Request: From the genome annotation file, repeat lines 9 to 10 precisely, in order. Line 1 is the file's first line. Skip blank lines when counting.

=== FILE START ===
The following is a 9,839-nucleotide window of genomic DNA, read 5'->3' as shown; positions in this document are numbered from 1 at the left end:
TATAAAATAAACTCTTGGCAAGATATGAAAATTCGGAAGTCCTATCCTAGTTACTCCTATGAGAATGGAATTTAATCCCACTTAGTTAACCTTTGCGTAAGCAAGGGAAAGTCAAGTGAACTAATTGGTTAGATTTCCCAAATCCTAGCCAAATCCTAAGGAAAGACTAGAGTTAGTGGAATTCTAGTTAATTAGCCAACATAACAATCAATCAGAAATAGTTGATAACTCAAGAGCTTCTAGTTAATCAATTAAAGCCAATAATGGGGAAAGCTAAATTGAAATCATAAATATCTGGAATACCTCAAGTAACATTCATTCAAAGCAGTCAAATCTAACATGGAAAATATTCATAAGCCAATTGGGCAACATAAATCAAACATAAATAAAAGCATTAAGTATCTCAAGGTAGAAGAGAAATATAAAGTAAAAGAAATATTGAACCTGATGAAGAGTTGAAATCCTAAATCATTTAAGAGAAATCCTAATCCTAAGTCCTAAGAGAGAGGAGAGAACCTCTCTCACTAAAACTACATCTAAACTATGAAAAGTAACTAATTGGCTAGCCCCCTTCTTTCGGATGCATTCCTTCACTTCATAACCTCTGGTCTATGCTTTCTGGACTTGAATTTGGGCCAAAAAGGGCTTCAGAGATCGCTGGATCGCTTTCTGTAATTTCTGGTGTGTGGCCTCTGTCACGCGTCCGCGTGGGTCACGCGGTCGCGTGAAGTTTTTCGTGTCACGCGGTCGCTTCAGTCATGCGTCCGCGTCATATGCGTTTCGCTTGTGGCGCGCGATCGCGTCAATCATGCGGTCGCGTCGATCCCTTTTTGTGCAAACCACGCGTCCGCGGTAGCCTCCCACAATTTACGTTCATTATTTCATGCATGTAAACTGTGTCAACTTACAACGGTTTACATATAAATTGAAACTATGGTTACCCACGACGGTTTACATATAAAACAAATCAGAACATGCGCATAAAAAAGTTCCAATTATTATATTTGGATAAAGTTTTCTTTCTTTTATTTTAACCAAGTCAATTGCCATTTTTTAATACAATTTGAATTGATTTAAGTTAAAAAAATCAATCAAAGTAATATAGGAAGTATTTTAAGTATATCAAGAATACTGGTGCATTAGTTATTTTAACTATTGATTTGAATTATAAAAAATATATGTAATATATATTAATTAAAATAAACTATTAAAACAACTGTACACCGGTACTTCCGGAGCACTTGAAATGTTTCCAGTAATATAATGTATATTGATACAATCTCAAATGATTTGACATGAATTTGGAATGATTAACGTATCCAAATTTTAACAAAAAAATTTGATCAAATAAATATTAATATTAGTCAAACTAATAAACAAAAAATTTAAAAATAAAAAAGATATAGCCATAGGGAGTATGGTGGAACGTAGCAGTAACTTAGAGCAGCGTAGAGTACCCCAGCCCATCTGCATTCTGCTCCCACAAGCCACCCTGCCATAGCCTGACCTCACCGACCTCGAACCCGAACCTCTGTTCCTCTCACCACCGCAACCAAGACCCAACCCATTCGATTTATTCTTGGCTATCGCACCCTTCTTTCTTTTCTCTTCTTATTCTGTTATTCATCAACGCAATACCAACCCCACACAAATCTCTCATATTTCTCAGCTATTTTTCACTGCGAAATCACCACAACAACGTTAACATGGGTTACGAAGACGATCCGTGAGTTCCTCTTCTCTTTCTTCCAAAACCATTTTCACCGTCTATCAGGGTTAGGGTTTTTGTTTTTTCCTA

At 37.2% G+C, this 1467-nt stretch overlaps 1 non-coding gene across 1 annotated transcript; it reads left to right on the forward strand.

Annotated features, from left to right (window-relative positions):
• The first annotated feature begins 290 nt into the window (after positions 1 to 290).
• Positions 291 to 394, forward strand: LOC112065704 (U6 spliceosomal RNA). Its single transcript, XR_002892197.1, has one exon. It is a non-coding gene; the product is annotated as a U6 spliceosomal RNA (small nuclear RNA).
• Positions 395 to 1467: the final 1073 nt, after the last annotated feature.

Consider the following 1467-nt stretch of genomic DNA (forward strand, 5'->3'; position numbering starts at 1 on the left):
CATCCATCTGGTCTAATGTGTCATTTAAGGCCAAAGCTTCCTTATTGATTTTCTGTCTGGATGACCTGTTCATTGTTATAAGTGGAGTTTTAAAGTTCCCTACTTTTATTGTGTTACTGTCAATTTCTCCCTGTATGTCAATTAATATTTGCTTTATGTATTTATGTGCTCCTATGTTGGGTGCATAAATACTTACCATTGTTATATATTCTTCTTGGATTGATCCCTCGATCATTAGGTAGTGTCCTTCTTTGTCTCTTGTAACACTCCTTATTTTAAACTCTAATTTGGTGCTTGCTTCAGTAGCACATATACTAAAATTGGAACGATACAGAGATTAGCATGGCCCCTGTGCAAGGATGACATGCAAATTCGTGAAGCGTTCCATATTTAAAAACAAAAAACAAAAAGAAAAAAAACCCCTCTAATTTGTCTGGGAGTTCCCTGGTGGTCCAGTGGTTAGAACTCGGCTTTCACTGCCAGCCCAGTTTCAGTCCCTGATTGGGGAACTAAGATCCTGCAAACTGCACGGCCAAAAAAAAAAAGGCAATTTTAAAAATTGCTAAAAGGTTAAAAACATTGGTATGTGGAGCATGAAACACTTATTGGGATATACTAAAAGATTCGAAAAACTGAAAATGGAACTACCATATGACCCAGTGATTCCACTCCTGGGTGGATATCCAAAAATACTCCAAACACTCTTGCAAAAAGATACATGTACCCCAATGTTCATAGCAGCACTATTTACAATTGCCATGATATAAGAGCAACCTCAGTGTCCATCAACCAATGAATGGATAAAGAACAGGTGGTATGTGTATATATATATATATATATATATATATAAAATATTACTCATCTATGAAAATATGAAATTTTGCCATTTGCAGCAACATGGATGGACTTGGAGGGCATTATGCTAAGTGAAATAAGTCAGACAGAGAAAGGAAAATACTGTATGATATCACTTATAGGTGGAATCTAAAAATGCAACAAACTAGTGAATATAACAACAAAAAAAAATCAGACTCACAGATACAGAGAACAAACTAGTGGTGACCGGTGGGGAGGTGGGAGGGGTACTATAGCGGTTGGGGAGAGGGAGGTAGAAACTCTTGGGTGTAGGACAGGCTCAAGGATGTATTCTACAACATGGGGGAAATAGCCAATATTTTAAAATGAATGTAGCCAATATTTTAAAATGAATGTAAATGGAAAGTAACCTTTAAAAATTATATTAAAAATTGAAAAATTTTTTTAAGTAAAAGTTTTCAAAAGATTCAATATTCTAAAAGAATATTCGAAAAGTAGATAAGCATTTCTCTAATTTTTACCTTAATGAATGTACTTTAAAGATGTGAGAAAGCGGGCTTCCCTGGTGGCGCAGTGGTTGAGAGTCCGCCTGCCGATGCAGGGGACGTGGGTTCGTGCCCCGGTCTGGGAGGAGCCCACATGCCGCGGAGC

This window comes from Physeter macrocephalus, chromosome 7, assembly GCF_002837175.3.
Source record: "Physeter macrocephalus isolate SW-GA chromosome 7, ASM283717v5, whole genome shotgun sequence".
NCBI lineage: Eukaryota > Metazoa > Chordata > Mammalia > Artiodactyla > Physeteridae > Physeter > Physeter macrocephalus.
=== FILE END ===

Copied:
CATCCATCTGGTCTAATGTGTCATTTAAGGCCAAAGCTTCCTTATTGATTTTCTGTCTGGATGACCTGTTCATTGTTATAAGTGGAGTTTTAAAGTTCCCTACTTTTATTGTGTTACTGTCAATTTCTCCCTGTATGTCAATTAATATTTGCTTTATGTATTTATGTGCTCCTATGTTGGGTGCATAAATACTTACCATTGTTATATATTCTTCTTGGATTGATCCCTCGATCATTAGGTAGTGTCCTTCTTTGTCTCTTGTAACACTCCTTATTTTAAACTCTAATTTGGTGCTTGCTTCAGTAGCACATATACTAAAATTGGAACGATACAGAGATTAGCATGGCCCCTGTGCAAGGATGACATGCAAATTCGTGAAGCGTTCCATATTTAAAAACAAAAAACAAAAAGAAAAAAAACCCCTCTAATTTGTCTGGGAGTTCCCTGGTGGTCCAGTGGTTAGAACTCGGCTTTCACTGCCAGCCCAGTTTCAGTCCCTGATTGGGGAACTAAGATCCTGCAAACTGCACGGCCAAAAAAAAAAAGGCAATTTTAAAAATTGCTAAAAGGTTAAAAACATTGGTATGTGGAGCATGAAACACTTATTGGGATATACTAAAAGATTCGAAAAACTGAAAATGGAACTACCATATGACCCAGTGATTCCACTCCTGGGTGGATATCCAAAAATACTCCAAACACTCTTGCAAAAAGATACATGTACCCCAATGTTCATAGCAGCACTATTTACAATTGCCATGATATAAGAGCAACCTCAGTGTCCATCAACCAATGAATGGATAAAGAACAGGTGGTATGTGTATATATATATATATATATATATATATAAAATATTACTCATCTATGAAAATATGAAATTTTGCCATTTGCAGCAACATGGATGGACTTGGAGGGCATTATGCTAAGTGAAATAAGTCAGACAGAGAAAGGAAAATACTGTATGATATCACTTATAGGTGGAATCTAAAAATGCAACAAACTAGTGAATATAACAACAAAAAAAAATCAGACTCACAGATACAGAGAACAAACTAGTGGTGACCGGTGGGGAGGTGGGAGGGGTACTATAGCGGTTGGGGAGAGGGAGGTAGAAACTCTTGGGTGTAGGACAGGCTCAAGGATGTATTCTACAACATGGGGGAAATAGCCAATATTTTAAAATGAATGTAGCCAATATTTTAAAATGAATGTAAATGGAAAGTAACCTTTAAAAATTATATTAAAAATTGAAAAATTTTTTTAAGTAAAAGTTTTCAAAAGATTCAATATTCTAAAAGAATATTCGAAAAGTAGATAAGCATTTCTCTAATTTTTACCTTAATGAATGTACTTTAAAGATGTGAGAAAGCGGGCTTCCCTGGTGGCGCAGTGGTTGAGAGTCCGCCTGCCGATGCAGGGGACGTGGGTTCGTGCCCCGGTCTGGGAGGAGCCCACATGCCGCGGAGC

This window comes from Physeter macrocephalus, chromosome 7, assembly GCF_002837175.3.